A series of art installations around downtown Owen Sound this month are designed to bring awareness about those who are deafblind.
The installations, known as yarn bombing, were being done Friday on the cutout of Tom Thomson paddling his canoe outside the art gallery, along with the Percy England Parkette at the north end of city hall and at the Grey Gallery garden. The installations take knitted, crocheted and loomed squares of yarn made by CNIB volunteers, clients and others, to create both visible and tactile street art.
“This sort of tactile art is meaningful for a couple of reasons. Obviously it is eye catching for those who can see and it is tactile for those who can’t,” said Vanessa May, specialist of deafblind literacy with the CNIB Deafblind Community Services and chair of the local Deafblind Awareness Month campaign. “It involves a lot of people including friends and family members, employees, but also clients who have contributed squares.”
The yarn bombing campaign was started last year by Deafblind International to get organizations to yarnbomb all over the world to raise awareness about those who are deafblind and the services offered in the community. June is Deafblind Awareness Month.
May said she was impressed with the way people have come through and supported the initiative this year.
“I collected squares from all over,” she said. “We just kind of hoped for the best and what people brought in Owen Sound has been incredible. We have more than enough I think.”
May said the campaign is appropriate for the cause because knitting has always been one of the pastimes those who were deaf and blind would learn either as a hobby or to make clothing, bedding or other items to sell in order to make a living.
“Most people can stop and look at this and appreciate the colours, but there is a population that can’t,” said May. “We do hope people will check out the website and learn more.”
Deafblindness is the condition of little or no hearing and sight. May said it affects a bigger portion of the population than some might be aware of as it includes people who were born deafblind as well as those who have become deafblind with age.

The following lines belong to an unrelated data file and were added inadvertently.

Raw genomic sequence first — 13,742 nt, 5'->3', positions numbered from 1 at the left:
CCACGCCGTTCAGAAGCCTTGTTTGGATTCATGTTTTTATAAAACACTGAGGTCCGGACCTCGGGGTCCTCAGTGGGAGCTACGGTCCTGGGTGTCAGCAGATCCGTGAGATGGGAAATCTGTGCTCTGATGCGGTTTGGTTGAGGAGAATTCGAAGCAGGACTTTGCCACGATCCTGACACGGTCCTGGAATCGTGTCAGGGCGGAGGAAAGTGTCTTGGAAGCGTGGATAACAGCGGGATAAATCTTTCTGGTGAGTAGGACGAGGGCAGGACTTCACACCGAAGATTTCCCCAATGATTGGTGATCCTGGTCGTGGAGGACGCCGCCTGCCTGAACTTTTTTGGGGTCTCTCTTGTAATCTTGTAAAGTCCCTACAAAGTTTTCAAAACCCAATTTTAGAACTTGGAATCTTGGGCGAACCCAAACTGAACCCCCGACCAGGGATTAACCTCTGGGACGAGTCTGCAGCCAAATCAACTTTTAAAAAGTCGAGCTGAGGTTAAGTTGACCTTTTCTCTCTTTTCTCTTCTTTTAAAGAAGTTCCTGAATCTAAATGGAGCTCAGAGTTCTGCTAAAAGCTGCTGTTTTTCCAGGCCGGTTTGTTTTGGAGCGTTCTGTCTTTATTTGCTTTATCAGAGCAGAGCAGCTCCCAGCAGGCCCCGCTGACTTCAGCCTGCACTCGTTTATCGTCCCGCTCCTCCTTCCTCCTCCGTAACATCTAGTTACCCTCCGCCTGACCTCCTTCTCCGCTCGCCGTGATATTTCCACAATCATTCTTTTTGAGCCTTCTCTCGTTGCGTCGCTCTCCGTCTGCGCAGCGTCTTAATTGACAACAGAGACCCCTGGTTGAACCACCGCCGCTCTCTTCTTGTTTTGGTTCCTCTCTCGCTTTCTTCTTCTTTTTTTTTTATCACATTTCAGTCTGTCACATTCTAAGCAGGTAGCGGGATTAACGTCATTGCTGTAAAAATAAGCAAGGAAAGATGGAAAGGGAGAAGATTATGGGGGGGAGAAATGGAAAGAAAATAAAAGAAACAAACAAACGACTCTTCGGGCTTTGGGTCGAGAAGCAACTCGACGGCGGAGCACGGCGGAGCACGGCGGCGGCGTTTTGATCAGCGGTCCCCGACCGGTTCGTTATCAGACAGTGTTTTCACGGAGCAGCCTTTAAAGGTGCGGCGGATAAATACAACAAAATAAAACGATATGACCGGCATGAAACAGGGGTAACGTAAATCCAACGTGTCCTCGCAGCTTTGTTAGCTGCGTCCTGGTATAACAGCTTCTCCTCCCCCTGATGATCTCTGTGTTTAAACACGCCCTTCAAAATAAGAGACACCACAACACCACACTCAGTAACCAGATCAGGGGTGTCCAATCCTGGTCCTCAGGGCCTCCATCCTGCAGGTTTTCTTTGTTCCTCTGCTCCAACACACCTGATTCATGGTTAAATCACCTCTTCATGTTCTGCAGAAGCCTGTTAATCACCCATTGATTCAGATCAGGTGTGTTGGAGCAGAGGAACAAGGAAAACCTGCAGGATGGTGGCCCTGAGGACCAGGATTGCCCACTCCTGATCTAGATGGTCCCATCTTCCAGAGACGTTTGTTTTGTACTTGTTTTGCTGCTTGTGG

Locally, CNIB offers intervener services, where people act as the eyes and ears for someone who is deafblind, facilitating communication, but also provided detailed information that anyone who can hear and see would be able to obtain on their own.
They also provide 24-hour emergency intervener services in the case of emergencies, as well as a literacy program, where they work with adults on literacy and basic skills.
May said they are also working to expand programs in other parts of Canada where there are gaps in the services available to the deafblind.
Heather McLeese, the art gallery’s curator of public projects and education, said Friday that they were more than happy to have the CNIB create one of the installations at the art gallery. They planned to cover Tom’s entire canoe with the squares. A small panel is included with a QR code and the website deafblindservices.ca/icanchoose for those who want to learn more.
McLeese said it is also an opportunity to engage residents and visitors with some public art as the gallery remains closed due to COVID-19 measures currently in place. Under the province’s reopening plan, the gallery is not expected to reopen until later this summer.
“For me, seeing a yarn bomb it gets you looking at something or seeing something differently,” McLeese said. “It hits those two senses of sight and touch. It is tactile as well as quite visual.”